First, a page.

The second Madison Square Garden (now known as Madison Square Garden II), also located at 26th and Madison Avenue was designed by Stanford White, who would later be killed at the Garden’s rooftop restaurant. White kept an apartment, site of the famous red velvet swing, in the building.

The new structure was 200 feet (61 m) by 485 feet (148 m) of Moorish architecture with a minaret-like tower soaring 32 stories over Madison Square Park and was the city’s second tallest building. The Garden’s main hall, which was the largest in the world, measured 200 by 350 feet (110 m) with permanent seating for 8,000 people and floor space for thousands more.

Topping the garden was a statue of Diana, by Augustus Saint-Gaudens. The original bronze statue was 18 ft (5.5 m). tall and weighed 1,800 lb (820 kg)., but spun with the wind. It was placed on top of the tower in 1891, but was soon thought to be too large by Saint-Gaudens and White, the architect. (It was removed and placed on top of a building at The World’s Columbian Exhibition in Chicago - the bottom half was destroyed by a fire after the close of the Exhibition, and the top half was lost.) In 1893 a gilded, hollow copper, 2nd version of Diana, replaced the original on top of the Garden tower. This 2nd version was 13 ft (4.0 m). tall and is now at the Philadelphia Museum of Art, and a copy is in the Metropolitan Museum of Art. Saint-Gaudens made several smaller variants in bronze, one of which was on display in the entryway of Madison Square Garden III, and also in a similar location in the current Garden, MSG IV.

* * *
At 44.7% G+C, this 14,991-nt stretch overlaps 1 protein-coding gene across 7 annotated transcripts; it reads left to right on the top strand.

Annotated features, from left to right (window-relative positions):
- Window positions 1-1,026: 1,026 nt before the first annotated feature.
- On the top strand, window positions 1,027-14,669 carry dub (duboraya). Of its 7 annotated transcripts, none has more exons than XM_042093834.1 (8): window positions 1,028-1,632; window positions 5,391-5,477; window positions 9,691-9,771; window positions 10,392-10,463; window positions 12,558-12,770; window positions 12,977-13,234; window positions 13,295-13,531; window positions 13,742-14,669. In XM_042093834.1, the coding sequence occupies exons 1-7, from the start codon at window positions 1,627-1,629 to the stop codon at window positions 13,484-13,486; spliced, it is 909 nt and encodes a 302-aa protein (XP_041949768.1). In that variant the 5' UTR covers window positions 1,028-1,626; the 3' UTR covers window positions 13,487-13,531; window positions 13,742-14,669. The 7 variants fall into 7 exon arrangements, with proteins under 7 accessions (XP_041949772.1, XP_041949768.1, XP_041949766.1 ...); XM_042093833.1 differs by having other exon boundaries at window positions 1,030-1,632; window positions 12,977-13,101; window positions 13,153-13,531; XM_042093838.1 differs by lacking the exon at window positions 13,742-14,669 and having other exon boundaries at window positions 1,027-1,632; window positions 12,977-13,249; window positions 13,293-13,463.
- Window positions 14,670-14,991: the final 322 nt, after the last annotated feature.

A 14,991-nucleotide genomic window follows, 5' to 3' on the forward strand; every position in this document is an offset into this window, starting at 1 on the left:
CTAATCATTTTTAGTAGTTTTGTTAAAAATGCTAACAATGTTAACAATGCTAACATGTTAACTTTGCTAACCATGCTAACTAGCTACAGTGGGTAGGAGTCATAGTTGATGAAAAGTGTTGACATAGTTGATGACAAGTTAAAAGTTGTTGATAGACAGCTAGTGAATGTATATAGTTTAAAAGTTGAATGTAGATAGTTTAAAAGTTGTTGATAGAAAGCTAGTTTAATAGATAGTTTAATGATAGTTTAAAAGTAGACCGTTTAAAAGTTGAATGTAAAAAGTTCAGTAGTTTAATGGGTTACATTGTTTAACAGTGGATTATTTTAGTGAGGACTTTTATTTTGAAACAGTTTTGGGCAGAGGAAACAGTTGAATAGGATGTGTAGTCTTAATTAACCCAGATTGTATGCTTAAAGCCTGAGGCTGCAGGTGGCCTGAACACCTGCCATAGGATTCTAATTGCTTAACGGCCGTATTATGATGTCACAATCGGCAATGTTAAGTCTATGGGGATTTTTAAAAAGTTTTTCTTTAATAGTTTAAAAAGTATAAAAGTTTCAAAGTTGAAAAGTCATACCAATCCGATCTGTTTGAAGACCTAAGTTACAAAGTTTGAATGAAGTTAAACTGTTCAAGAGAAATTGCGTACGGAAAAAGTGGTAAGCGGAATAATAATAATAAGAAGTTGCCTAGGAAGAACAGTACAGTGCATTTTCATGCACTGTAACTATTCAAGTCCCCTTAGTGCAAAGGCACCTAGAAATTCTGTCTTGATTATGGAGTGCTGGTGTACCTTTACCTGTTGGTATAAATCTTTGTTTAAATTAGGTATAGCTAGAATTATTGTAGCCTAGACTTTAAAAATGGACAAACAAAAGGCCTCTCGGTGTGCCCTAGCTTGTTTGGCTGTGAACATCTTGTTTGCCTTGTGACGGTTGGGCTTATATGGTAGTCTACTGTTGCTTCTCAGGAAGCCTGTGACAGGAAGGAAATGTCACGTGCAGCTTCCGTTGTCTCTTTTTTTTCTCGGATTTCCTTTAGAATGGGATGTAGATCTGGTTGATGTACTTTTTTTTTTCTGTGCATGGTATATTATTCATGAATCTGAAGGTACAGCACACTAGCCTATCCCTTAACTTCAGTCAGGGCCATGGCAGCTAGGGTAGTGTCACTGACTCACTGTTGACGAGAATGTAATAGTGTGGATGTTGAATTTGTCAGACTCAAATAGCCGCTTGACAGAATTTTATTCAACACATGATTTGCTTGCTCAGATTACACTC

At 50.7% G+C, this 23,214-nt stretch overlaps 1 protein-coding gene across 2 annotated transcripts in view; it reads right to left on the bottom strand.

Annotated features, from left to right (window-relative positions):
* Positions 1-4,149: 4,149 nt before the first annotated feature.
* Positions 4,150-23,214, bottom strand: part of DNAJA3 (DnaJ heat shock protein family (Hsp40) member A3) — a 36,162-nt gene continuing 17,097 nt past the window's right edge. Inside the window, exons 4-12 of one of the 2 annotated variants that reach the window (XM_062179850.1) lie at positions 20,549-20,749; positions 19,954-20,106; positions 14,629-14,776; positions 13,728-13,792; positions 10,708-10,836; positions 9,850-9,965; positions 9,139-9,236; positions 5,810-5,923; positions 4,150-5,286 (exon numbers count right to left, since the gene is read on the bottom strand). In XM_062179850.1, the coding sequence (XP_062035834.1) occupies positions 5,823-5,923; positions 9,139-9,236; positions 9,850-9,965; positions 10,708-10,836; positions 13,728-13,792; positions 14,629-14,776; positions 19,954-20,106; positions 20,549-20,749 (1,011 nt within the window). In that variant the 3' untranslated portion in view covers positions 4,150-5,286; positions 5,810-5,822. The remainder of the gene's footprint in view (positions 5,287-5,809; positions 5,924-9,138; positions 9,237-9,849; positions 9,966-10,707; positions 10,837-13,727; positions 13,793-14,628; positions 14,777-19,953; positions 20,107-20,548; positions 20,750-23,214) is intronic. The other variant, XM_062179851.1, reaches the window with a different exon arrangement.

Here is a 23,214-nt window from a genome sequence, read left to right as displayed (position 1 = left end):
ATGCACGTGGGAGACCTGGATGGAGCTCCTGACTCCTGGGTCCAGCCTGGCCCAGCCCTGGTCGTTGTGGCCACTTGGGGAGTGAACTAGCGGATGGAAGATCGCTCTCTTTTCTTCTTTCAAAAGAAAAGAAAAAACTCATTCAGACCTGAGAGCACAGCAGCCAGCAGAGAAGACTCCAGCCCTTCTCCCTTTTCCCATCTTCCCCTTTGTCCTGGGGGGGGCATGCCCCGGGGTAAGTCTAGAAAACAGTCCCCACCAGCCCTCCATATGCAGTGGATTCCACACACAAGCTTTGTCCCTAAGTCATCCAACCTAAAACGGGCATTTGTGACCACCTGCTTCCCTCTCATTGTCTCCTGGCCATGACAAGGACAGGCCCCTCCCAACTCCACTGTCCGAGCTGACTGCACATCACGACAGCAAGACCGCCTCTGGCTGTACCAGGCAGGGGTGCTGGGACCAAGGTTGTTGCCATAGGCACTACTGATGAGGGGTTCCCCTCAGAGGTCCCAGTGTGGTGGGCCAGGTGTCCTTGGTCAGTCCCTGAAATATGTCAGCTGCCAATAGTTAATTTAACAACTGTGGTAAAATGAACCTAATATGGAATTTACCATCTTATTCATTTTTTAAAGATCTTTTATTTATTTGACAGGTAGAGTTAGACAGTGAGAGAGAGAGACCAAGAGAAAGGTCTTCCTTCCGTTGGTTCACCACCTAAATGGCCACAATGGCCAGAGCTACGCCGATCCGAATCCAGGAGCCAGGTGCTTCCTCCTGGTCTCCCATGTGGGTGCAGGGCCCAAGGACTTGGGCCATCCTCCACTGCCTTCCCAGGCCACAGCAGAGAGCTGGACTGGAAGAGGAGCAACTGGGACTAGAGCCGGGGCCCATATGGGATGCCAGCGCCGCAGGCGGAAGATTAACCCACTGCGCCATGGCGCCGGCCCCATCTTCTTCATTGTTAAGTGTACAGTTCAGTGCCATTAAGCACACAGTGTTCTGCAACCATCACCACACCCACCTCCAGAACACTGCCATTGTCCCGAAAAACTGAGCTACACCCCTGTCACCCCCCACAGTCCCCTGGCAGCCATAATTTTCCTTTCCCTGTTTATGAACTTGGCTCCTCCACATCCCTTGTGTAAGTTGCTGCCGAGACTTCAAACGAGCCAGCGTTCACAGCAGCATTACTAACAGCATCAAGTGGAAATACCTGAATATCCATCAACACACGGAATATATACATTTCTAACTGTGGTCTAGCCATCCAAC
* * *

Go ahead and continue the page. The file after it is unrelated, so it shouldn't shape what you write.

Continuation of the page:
It hosted the 1924 Democratic National Convention, which nominated John W. Davis after 103 ballots. Afterwards, it was torn down to make way for the landmark New York Life Insurance Building.

White was a member of the architecture firm McKim, Mead and White which designed Pennsylvania Station which was torn down to make way for MSG IV. The firm also designed the James Farley Post Office which is being proposed as the anchor for the proposed new Pennsylvania Station.The New York Life Insurance Company decided to demolish Madison Square Garden.

1925-1968
The third garden, now known as Madison Square Garden III, was built on 50th Street and Eighth Avenue by boxing promoter Tex Rickard and was dubbed “The House That Tex Built.” The New York Rangers, owned by Rickard, got their name from a wordplay on his name (Tex’s Rangers). It was built in 249 days on the site of the city’s streetcar barns. However, the Rangers were not the first NHL team to play at the Garden; the New York Americans had begun play in 1925 and were so wildly successful at the gate that Rickard wanted his own team as well. The Rangers were founded in 1926 and both teams played at the Garden until the Americans folded in 1942, the Rangers having stolen their commercial success with their own success on the ice (winning three Stanley Cups between 1928 and 1940). This was the basis for the Curse of 1940 that supposedly prevented the Rangers from winning the Stanley Cup again until 1994.